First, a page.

Pick ‘low-hanging fruits’ to spur jobs growth, government told


AS the September Labor Force Survey (LFS) shows jobs are beginning to solidify even though ranks of the unemployed increased, the chairman of the House Committee on Ways and Means on Thursday recommended that the national government pick the “lowest hanging fruits” to stimulate job growth amid the pandemic.

Albay Rep. Joey Sarte Salceda, also the cochairman of the House Economic Recovery Cluster, made a statement as unemployed persons still increased by around 370,000, largely due to seasonal effects in agriculture, which lost around 862,000 jobs.

“Overall, the trend from April to the latest LFS shows that the aggregate job situation has begun to solidify. While this is good news for those who were able to find jobs, the unemployment situation remains concerning, as improving vaccination rates appears to have done little to reduce unemployment,” he said.

Ramp up procurement plans

According to Salceda, the government must issue a directive to agencies with high underutilization rates to complete their procurement plans, especially of human resource (HR) personnel.

“Public administration and defense; compulsory social security was a job growth driver for September [118,000 jobs] and will remain so if HR procurement can be completed over the course of the next months prior to election ban,” he said.

Also, Salceda said the government must reduce the risk of lockdowns and community transmission by considering vaccine mandates for employees and tenants of highly exposed places such as public markets and other community spaces.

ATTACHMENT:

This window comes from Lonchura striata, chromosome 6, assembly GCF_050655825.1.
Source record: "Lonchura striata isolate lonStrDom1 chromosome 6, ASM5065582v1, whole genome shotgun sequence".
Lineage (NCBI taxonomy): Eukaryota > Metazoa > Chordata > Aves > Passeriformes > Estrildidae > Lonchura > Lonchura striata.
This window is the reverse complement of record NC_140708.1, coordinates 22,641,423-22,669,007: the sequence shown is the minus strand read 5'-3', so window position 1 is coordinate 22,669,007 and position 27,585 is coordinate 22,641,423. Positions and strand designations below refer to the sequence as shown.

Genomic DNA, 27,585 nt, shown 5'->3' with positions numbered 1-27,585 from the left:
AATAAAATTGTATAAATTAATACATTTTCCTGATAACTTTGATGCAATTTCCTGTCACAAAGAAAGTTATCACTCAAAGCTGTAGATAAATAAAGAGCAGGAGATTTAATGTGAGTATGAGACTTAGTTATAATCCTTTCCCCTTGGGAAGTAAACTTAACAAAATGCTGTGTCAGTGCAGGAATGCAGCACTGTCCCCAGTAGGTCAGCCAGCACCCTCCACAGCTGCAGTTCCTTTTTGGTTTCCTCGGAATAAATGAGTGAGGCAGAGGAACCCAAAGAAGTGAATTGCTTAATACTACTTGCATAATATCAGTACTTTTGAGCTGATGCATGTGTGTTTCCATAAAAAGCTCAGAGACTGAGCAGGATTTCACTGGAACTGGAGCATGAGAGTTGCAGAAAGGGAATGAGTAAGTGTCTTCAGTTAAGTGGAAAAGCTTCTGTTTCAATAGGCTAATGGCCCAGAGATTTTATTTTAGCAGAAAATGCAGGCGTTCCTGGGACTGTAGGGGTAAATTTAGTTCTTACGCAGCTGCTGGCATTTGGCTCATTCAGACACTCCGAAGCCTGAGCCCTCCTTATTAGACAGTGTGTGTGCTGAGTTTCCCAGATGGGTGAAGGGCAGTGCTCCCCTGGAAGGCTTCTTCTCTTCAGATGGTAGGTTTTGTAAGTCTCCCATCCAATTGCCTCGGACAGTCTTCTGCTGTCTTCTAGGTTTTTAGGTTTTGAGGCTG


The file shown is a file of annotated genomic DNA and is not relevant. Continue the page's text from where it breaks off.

The government, he added, should also complete the 2021 infrastructure program by issuing directives to district engineering offices.

“Assist growing sectors such as the BPO sector in recruiting employees by directing local public employment and services offices and the Technical Education and Skills Development Authority to craft agreements and collaborate with such sectors,” he added.

“These low-hanging fruits can all be picked by mere executive action,” Salceda said.

The lawmaker said the wholesale and retail trade and repair of motor vehicles and motorcycles sector grew by 353,000 employed persons, signifying that the increased reopening of the economy is helping make this highly face-to-face sector recover.

“Although unemployed persons increased by around 370,000, this is largely due to seasonal effects in agriculture, which lost around 862,000 jobs. At this stage, most rice crops for the season have already been planted and harvest season is still some months away,” he said.

“These months are also called tiempo muerto [dead season] in sugar-producing areas; I expect agricultural jobs to have recovered last month and this month, which should be reflected in the next LFS,” he added.

Manufacturing jobs decline

Meanwhile, Salceda said the job decline in manufacturing is mildly concerning.

“The sector lost some 343,000 jobs month-on-month when Christmas season manufacturing should begin to pick up,” he noted, adding: “I expect the recovery in retail trade to eventually pull up manufacturing once stocks begin to be sold out.”

Salceda said youth labor force participation rate (LFPR) dropped to 35.8 percent in September 2021 from 37.8 percent in August 2021.

“Youth employment rate was down to 82.3 percent in September 2021, from 84.0 percent in August 2021. I attribute this to the resumption of classes, as evidenced by the increase of jobs in the education sector [by 115,000 jobs],” he added.

“The prospects in that sector were buoyed by the suspension of the Revenue Regulations imposing regular corporate income tax on proprietary schools, as well as the approval by Congress of House Bill 9913 [an Act Clarifying the Income Taxation of Proprietary Educational Institutions, Amending for the Purpose Section 27 (B) of the National Internal Revenue Code of 1997, as Amended],” he said.

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